Peter Goodwin was born in Sydney and introduced to the bush from an early age, collecting maidenhair fern in bush near his grandparents’ house in Bankstown, and going on picnics and bush walks in the national parks around Sydney. Always fascinated by plants, he was keen to try and understand how they worked. After completing a Bachelor of Science in Agriculture at Sydney University, and then a Masters, he went overseas, to Nottingham University, to complete a PhD. The PhD led to postdoctoral positions in Dundee and Canberra, and finally a lecturing position in the Faculty of Agriculture at Sydney University in 1974, and Reader in Horticulture in 1986. Peter retired in 2001.
Peter began research on native Australian plants in 1981. He carried out work on the fertiliser requirements of a number of species, on the screening of genera for those of ornamental value as cut flowers, flowering pot plants, foliage plants or bedding plants, and on methods for the efficient production of likely species. Disease resistant, compact types of kangaroo paw (Anigozanthos spp) were bred, which have gone into commercial production. Superior waratah (Telopea speciosissima) clones were identified and registered for Plant Variety Rights. He worked on export technology for Blandfordia grandiflora and Telopea speciosissima and on the control of flowering in Anigozanthos, Blandfordia and Telopea. Work on the mechanism of seed dormancy in flannel flower (Actinotus helianthi) was funded by a grant from the Australian Flora Foundation.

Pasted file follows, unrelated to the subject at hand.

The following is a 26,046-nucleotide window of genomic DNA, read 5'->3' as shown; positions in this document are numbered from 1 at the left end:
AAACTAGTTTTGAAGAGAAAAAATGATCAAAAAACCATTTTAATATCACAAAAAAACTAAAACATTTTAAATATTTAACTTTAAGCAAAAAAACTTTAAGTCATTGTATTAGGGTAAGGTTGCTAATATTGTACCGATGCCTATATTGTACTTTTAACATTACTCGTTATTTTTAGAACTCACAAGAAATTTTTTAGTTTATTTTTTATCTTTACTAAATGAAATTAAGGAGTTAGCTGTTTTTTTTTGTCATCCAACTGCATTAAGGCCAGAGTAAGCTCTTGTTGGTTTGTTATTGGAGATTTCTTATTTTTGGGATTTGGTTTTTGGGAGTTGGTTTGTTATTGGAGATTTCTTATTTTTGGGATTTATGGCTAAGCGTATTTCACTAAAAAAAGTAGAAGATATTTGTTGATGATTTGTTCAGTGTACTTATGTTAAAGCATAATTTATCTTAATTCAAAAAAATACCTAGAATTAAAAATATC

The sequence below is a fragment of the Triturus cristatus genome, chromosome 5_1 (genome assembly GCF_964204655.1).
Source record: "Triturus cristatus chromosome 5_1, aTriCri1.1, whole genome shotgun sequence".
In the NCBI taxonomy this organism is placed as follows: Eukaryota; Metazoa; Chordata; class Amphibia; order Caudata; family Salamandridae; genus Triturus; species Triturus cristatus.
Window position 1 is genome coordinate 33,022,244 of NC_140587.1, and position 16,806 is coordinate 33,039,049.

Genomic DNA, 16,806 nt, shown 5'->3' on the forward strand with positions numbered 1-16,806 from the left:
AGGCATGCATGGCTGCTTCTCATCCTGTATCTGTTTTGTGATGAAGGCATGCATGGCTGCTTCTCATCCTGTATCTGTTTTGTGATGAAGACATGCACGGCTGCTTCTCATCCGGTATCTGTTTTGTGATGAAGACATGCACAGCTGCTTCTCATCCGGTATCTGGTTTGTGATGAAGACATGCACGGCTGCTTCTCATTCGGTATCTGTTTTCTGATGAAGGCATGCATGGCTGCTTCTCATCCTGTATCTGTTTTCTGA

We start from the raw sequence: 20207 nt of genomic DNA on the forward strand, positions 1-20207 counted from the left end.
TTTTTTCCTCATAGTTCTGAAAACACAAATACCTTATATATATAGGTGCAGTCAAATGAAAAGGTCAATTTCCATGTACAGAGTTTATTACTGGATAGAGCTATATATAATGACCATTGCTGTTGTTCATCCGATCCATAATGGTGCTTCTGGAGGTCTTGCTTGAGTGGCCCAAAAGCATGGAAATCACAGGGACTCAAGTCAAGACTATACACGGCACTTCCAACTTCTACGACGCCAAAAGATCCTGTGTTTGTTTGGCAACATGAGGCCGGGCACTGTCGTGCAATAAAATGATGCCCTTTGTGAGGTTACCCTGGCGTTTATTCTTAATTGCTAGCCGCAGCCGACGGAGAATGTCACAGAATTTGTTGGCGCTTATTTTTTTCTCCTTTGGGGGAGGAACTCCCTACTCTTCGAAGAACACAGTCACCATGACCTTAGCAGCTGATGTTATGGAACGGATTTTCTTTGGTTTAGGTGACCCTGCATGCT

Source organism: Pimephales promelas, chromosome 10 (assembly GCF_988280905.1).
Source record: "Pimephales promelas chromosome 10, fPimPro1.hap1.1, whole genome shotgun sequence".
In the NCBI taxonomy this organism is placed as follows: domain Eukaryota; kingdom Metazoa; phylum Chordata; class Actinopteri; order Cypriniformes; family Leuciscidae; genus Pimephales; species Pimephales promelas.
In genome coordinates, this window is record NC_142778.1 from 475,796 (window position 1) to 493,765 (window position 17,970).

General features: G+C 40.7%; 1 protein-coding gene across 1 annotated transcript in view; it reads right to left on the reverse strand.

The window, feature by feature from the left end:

Since retirement Peter has been able to more effectively support the Australian Flora Foundation, and has lead a team including Ian Cox and the late Val Williams and Bill Payne in developing the website for the Foundation. This has enabled the results of the research funded by the Foundation to be readily available to the public.